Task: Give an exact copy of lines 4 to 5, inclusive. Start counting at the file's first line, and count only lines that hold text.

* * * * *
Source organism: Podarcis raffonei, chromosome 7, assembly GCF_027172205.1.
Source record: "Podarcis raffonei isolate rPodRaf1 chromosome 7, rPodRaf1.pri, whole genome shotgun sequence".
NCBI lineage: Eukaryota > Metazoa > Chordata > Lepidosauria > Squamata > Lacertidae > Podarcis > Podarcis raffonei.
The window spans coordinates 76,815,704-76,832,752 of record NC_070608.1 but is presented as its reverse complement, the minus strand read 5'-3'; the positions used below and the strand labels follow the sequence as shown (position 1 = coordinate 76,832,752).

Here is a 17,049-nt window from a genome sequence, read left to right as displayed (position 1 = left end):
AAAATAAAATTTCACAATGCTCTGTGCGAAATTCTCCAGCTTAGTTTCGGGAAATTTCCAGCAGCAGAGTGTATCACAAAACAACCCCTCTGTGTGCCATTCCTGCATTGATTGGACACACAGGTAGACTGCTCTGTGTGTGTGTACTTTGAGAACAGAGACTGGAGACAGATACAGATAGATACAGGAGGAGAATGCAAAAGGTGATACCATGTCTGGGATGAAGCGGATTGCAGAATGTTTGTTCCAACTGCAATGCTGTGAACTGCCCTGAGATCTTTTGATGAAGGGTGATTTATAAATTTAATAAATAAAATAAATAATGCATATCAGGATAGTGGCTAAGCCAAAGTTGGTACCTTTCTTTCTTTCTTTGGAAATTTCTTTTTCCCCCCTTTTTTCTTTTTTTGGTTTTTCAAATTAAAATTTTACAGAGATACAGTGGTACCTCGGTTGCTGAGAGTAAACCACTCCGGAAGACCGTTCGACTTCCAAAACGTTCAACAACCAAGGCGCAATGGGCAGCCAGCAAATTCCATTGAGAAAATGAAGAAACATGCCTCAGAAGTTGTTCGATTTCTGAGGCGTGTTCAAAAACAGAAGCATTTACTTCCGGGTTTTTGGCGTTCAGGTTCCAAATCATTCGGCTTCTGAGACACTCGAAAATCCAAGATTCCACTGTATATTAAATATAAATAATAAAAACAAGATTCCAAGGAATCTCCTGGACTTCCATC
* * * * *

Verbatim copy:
The window spans coordinates 76,815,704-76,832,752 of record NC_070608.1 but is presented as its reverse complement, the minus strand read 5'-3'; the positions used below and the strand labels follow the sequence as shown (position 1 = coordinate 76,832,752).

Here is a 17,049-nt window from a genome sequence, read left to right as displayed (position 1 = left end):